…The best matcha comes from Japan and the most popular growing regions are in the southern half of the country…
Matcha powdered green tea has 137 times more antioxidants than regularly brewed green tea. It has shown to help boost energy and focus as well as being a cancer-fighter and fat-burner.
Matcha, as a drink can be served both warm and cold, there’s no shortage of creative uses for the powder: infused into cocktails, whipped into lattes, dusted atop savory dishes, and the powder can be mixed into almost any kind of sweets from macarons to mochi, and cakes to doughnuts. It has a naturally sweet, grassy note that gives it a memorable flavor that can be used in your wildest creations.
Matcha has also recently been making waves in the health and beauty markets because the green tea leaves are believed to be high in antioxidants. Regular steeped green tea is considered healthy because the leaves contain antioxidants, but water can only extract a small about of the leaves’ nutritional properties. Because you are consuming the entire leave when using matcha, it is thought to exponentially healthier.
Although matcha is casually consumed in the US, it is steeped in Japanese tea ceremony rituals . At its root is the notion of mindfulness and ichi-go ichi-e (“one time, one meeting”), the idea that every encounter is unique and can never be reproduced. In terms of drinking tea, this means that each particular occasion and experience, each cup of matcha, can never be replicated and should thus be treasured.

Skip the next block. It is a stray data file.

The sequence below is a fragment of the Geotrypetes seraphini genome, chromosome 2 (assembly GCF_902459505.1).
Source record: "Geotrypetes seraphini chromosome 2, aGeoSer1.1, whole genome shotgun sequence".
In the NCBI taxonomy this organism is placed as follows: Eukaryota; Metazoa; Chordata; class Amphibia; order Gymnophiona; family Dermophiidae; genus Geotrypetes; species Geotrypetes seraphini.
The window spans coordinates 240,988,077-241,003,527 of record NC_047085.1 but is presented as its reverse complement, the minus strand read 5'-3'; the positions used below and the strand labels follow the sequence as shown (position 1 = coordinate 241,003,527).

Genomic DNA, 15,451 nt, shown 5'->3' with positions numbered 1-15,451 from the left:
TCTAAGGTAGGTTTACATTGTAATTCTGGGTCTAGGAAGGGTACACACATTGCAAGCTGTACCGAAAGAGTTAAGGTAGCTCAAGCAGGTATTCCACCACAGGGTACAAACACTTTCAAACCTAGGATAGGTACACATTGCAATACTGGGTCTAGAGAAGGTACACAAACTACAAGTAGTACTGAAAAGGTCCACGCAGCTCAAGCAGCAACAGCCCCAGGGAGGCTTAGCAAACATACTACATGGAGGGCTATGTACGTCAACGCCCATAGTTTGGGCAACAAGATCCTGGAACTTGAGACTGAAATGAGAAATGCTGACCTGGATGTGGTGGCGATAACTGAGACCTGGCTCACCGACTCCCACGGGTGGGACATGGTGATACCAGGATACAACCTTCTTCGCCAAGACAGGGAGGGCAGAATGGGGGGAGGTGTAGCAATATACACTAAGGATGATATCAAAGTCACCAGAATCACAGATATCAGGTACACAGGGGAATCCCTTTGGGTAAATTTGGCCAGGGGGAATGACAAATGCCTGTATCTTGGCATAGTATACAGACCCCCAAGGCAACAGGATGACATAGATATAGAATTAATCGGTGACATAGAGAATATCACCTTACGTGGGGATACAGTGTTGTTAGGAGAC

MATCHAMISU- Matcha Tiramisu recipe by Oh, How Civilized
Recipe by Queenie Fok
Makes 10 mini cups
3/4 cup water
1/2 cup sugar
1 tablespoon matcha
Matcha Sponge Cake
7 tablespoons of sugar
3/4 cup all-purpose flour
1.5 tablespoons matcha
Confectioner’s sugar for dusting
2 egg yolks
1 tablespoon sugar
1 tablespoon rum
2/3 cup mascarpone cheese
1/2 cup heavy cream
1 tablespoon matcha + more for dusting
1. Making the matcha syrup first, bring water (3/4 cup) and sugar (1/2 cup) to a boil. Simmer for 3 minutes and remove from heat.
2. Let cool, then sift in the matcha (1 tablespoon). Whisk well. (This can be made up to a day before.)
Now, moving onto the matcha sponge cake.
3. Turn oven on to 350°F. Lay parchment paper on a 13″x18″ sheet tray. If the parchment paper rolls up, put a little butter or oil under each corner. Dust the parchment paper with confectioner’s sugar. Set aside.
4. Separate eggs (4). In a mixing bowl, whisk on low speed, the egg whites for 1 minute. Turn up the speed to medium and slowly add the sugar (7 tablespoons).
5. After adding the sugar, turn speed to high. Mix until the stiff peaks form and the egg whites look shiny.
6. Add the egg yolks (4) and fold to mix.
7. Sift in matcha (1/2 tablespoon) and flour (3/4 cup) to the egg mixture and fold to incorporate.
8. Pour the mixture onto the sheet tray and spread evenly.
9. Dust confectioner’s sugar on top.
10. Bake for 10 minutes. Use a cookie cutter (we used the 3″) to cut out circles.
And, the matcha cream.
11. Bring a small pot of water to a simmer. Put the egg yolks (2), sugar (1 tablespoon), and rum (1 tablespoon) in a stainless steel bowl that will sit on top of the pot.
12. Continuously whisk all three ingredients together until it thickens to the ribbon stage (about 5 minutes). Cool for 5 minutes.
13. In another bowl, whip the heavy cream (1/2 cup) until soft peaks form.
14. Combine the lightly whipped heavy cream and the egg mixture. Fold together.
15. Sift in the matcha (1 tablespoon) and mix well. Finally, fold in the mascarpone cheese (2/3 cup).
Assembling the Matchamisu.
16. In a small glass (we used these mini cups), put in a piece of the sponge cake. (We cut a smaller piece of cake to fit the tapered bottom of the cup.)
17. Spoon on the matcha syrup over the sponge cake, making sure the sponge cake gets soaked with the syrup. Dollop the matcha cream on top. Layer on another piece of sponge cake. Pour on matcha syrup to the top level sponge cake. Add the final layer of matcha cream and dust with matcha.